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Article
A Surface Photovoltage Study of Surface Defects on Co-Doped TiO2 Thin Films Deposited by Spray Pyrolysis
Coatings 2016, 6(3), 30; https://doi.org/10.3390/coatings6030030 - 22 Jul 2016
Cited by 5 | Viewed by 2986
Abstract
Surface photovoltage (SPV) spectroscopy is a powerful tool for studying electronic defects on semiconductor surfaces, at interfaces, and in bulk for a wide range of materials. Undoped and Cobalt-doped TiO2 (CTO) thin films were deposited on Crystalline Silicon (c-Si) and Flourine doped [...] Read more.
Surface photovoltage (SPV) spectroscopy is a powerful tool for studying electronic defects on semiconductor surfaces, at interfaces, and in bulk for a wide range of materials. Undoped and Cobalt-doped TiO2 (CTO) thin films were deposited on Crystalline Silicon (c-Si) and Flourine doped Tin oxide (SnO2:F) substrates by chemical spray pyrolysis at a substrate temperature of 400 °C. The concentration of the Co dopant in the films was determined by Rutherford backscattering spectrometry and ranged between 0 and 4.51 at %. The amplitude of the SPV signals increased proportionately with the amount of Co in the films, which was a result of the enhancement of the slow processes of charge separation and recombination. Photogenerated holes were trapped at the surface, slowing down the time response and relaxation of the samples. The surface states were effectively passivated by a thin In2S3 over-layer sprayed on top of the TiO2 and CTO films. Full article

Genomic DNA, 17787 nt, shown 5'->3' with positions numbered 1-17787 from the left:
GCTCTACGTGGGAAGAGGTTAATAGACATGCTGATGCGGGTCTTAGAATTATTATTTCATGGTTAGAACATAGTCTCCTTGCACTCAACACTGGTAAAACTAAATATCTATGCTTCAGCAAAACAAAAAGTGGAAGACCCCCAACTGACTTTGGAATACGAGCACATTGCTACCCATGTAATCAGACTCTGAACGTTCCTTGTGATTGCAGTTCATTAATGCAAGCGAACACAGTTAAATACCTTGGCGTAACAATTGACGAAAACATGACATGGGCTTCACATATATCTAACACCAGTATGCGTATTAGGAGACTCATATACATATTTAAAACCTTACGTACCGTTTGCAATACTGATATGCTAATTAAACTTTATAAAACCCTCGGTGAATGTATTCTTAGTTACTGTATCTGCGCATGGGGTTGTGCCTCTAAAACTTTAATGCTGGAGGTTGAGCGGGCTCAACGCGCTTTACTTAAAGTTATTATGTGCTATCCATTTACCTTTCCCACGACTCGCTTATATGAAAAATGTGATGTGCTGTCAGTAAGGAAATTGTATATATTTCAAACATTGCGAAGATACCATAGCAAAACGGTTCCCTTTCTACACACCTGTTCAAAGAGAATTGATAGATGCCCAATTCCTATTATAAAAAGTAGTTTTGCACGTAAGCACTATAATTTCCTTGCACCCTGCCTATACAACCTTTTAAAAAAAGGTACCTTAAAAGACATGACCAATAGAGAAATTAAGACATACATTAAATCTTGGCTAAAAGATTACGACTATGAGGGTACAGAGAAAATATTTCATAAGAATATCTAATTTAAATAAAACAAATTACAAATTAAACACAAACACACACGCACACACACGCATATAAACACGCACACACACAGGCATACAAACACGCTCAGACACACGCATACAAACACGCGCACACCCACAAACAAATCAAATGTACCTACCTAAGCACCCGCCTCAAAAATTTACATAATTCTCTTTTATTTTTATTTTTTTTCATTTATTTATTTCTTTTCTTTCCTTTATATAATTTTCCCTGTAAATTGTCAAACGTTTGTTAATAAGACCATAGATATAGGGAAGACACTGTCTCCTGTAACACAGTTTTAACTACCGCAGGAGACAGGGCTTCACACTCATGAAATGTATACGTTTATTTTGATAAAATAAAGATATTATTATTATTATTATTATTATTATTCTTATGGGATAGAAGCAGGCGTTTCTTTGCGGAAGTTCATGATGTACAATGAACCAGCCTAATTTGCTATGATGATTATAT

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Communication
A Novel Technique for the Deposition of Bismuth Tungstate onto Titania Nanoparticulates for Enhancing the Visible Light Photocatalytic Activity
Coatings 2016, 6(3), 29; https://doi.org/10.3390/coatings6030029 - 21 Jul 2016
Cited by 8 | Viewed by 2718
Abstract
A novel powder handling technique was used to allow the deposition of bismuth tungstate coatings onto commercial titanium dioxide photocatalytic nanoparticles. The coatings were deposited by reactive pulsed DC magnetron sputtering in an argon/oxygen atmosphere. The use of an oscillating bowl with rotary [...] Read more.